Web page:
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Home / Browse / Time Period / World War II through the Faubus Era (1941 - 1967) / Tomlinson, James Albert "Ike"

James Albert "Ike" Tomlinson (1910–2000)

James Albert “Ike” Tomlinson was responsible for the revival of the athletics program at Arkansas State University (ASU) after World War II. An athlete who coached five sports, he served as ASU’s head baseball coach for thirty-two years, also serving as athletic director for three decades. He was named Associated Press National Coach of the Year and was selected for induction into the Arkansas Sports Hall of Fame. In 1993, ASU’s baseball complex, Tomlinson Stadium, was named in his honor.

J. A. Tomlinson was born on November 17, 1910, to farmers Frank and Nora Tomlinson in Macon, Illinois. The youngest in his family of three brothers and one sister, he was nicknamed “Ike” as a child, and the childhood nickname was used throughout his life. He graduated from Macon High School in 1928 and attended the University of Illinois in Urbana, majoring in physical education and ultimately also receiving a master’s degree in education from that institution. On June 17, 1933, he married Lois Lawrence, a friend from a neighboring town; they had one daughter.

In 1934, Tomlinson began his coaching career in athletics by returning to serve as coach at Macon High School, where he had played football. He then became interim football coach and athletic director for one season at Western New Mexico University (WNMU) in Silver City, New Mexico, in 1943. After most of his WNMU players were mobilized for military service during World War II and the football program was suspended, he was contacted by Arkansas State College (ASC), now ASU, in Jonesboro (Craighead County).

Tomlinson had previously communicated with ASC about a coaching job before accepting the position at New Mexico. By this time, ASC had been selected as the site of an Army College Training Detachment and needed a physical training instructor for the Army Air Corps Pilot Training Program. Tomlinson arrived in December 1943 to fill the position. In 1945, when the army training unit at the college was discontinued at the close of the war, Tomlinson was invited to remain on campus to revitalize the athletics program, which had faded during World War II, as scores of returning veterans arrived on campus to attend college on the GI Bill. He coached the 1945 football team in its first season after the war and coached basketball through 1949. Along with coaching football, basketball, baseball, track, and wrestling, he served as ASC’s dean of men in 1948.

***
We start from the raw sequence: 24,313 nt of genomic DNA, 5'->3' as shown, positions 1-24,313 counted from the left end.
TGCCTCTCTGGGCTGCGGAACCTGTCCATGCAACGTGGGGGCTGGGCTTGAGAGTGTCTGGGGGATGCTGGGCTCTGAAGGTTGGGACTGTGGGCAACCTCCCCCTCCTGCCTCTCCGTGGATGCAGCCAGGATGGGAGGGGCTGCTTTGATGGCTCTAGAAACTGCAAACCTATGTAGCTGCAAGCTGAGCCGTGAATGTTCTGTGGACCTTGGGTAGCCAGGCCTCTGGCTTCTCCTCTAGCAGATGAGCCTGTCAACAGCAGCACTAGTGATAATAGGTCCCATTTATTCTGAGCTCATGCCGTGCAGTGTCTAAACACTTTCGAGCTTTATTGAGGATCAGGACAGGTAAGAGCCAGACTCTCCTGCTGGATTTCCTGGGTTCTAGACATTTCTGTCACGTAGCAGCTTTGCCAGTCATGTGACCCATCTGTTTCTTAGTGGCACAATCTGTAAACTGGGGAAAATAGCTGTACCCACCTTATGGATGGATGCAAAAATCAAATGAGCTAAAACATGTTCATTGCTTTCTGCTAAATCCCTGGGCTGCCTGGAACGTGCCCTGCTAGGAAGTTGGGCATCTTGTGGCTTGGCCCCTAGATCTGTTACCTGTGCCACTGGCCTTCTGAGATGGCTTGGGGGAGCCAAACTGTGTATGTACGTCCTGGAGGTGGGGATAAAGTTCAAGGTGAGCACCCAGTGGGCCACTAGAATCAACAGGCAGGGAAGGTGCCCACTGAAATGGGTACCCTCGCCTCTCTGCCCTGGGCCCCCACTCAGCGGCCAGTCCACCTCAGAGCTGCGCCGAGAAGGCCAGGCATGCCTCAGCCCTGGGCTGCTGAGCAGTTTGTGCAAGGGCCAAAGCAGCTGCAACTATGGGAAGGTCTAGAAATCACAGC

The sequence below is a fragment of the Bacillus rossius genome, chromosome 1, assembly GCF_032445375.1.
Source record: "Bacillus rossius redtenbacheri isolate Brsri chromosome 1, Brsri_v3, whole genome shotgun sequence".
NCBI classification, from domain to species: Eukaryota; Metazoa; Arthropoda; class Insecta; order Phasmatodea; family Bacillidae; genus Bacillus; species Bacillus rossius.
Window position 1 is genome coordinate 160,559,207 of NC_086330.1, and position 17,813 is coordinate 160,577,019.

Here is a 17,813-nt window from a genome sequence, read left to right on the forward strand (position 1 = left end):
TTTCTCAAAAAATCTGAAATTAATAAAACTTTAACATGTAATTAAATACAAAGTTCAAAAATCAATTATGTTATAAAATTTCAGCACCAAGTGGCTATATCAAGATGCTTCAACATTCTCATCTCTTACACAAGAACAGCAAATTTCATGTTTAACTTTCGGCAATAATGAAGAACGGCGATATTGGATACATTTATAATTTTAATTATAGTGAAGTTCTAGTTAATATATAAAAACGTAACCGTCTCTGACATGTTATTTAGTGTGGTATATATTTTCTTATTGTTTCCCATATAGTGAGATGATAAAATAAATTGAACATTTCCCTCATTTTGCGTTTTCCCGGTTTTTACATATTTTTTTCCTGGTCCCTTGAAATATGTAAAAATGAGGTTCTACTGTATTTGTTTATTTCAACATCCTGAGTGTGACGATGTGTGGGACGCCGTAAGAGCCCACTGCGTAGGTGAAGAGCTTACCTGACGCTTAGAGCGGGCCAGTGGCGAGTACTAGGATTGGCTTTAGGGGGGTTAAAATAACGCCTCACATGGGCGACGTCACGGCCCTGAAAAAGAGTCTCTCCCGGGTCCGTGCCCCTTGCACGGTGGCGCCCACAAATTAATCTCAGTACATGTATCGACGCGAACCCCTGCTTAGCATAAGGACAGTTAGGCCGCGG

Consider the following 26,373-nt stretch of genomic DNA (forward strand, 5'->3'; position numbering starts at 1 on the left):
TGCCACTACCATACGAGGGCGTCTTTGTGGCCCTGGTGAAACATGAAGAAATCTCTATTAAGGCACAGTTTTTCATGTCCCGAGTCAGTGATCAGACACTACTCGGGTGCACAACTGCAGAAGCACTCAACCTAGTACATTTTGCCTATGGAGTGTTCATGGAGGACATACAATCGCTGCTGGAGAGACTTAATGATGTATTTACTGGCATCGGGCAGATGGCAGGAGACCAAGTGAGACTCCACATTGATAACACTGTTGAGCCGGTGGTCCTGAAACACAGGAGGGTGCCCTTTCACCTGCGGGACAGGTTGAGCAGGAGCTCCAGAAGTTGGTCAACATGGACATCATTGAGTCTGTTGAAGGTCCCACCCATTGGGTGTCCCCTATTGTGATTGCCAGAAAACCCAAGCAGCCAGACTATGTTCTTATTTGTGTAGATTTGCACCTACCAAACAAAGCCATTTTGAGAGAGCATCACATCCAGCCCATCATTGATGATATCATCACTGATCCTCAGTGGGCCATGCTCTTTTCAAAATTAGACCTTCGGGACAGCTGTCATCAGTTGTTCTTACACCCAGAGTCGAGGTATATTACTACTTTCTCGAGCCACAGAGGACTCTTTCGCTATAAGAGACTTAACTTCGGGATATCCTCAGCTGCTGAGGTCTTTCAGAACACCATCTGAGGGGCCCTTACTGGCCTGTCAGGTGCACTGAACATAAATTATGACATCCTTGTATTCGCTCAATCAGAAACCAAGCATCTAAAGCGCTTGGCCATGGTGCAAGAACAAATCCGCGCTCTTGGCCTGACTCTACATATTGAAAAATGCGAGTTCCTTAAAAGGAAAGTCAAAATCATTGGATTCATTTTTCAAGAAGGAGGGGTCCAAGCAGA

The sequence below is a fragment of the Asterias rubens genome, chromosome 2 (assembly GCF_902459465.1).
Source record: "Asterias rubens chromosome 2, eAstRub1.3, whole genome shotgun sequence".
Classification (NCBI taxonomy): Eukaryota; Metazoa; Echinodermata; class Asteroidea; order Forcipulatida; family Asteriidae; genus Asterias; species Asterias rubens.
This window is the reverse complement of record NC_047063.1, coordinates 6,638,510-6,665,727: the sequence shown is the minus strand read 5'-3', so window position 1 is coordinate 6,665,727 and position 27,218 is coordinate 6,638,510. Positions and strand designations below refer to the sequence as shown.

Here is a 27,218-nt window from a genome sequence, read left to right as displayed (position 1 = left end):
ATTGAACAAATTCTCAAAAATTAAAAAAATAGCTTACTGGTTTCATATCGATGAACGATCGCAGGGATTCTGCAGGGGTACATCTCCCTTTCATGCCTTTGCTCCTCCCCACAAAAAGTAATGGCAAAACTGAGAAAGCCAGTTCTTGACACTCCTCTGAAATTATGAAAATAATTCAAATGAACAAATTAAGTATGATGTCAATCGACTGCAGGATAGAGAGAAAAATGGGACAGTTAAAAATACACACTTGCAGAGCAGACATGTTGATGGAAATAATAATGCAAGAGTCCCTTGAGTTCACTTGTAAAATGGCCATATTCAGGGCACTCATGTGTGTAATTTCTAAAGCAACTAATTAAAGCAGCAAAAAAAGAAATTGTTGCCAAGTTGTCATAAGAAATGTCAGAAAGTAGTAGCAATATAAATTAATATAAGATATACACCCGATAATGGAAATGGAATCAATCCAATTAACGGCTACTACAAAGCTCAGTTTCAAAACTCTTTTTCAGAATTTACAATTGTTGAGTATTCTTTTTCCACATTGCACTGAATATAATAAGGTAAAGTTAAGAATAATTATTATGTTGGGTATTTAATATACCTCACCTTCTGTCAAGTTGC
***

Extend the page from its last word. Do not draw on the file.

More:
Though adept at coaching several sports, he preferred baseball, saying it was “a little less demanding timewise.” Under Tomlinson’s leadership, ASC claimed three collegiate All-Americans in baseball—George Glenn, Dana Ryan, and Wayne Pitcock. Tomlinson was named National Collegiate Athletic Association (NCAA) Coach of the Year in 1964.

Tomlinson ended his baseball coaching career with a record of 543–439, having brought ASC up to the university playing level when it was granted university status in 1967. That year, his team finished in the top three at the NCAA playoffs with a 26–8–1 record, and he was named 1967’s Associated Press National Coach of the Year. Under his leadership, the ASU team was selected to compete in the 1968 College World Series.

In addition to coaching, Tomlinson also served as ASU’s athletic director from 1945 through 1976. When he was inducted into the Arkansas Sports Hall of Fame in 1979, he was lauded for his coaching of numerous sports and for his long tenure as athletic director.

After his retirement in 1976, Tomlinson and his wife traveled extensively while still following ASU athletics. He died on March 9, 2000.

For additional information:
“J. A. (Ike) Tomlinson.” Arkansas Sports Hall of Fame. http://www.arksportshalloffame.org/lists.php/mode/details/id/162 (accessed March 24, 2009).

Pyland, Lee. “Tomlinson Built ASU Baseball in 31 Years.” The Herald (Arkansas State University). October 15, 1993, p. 4.

Nancy Hendricks
Arkansas State University

Last Updated 8/26/2009

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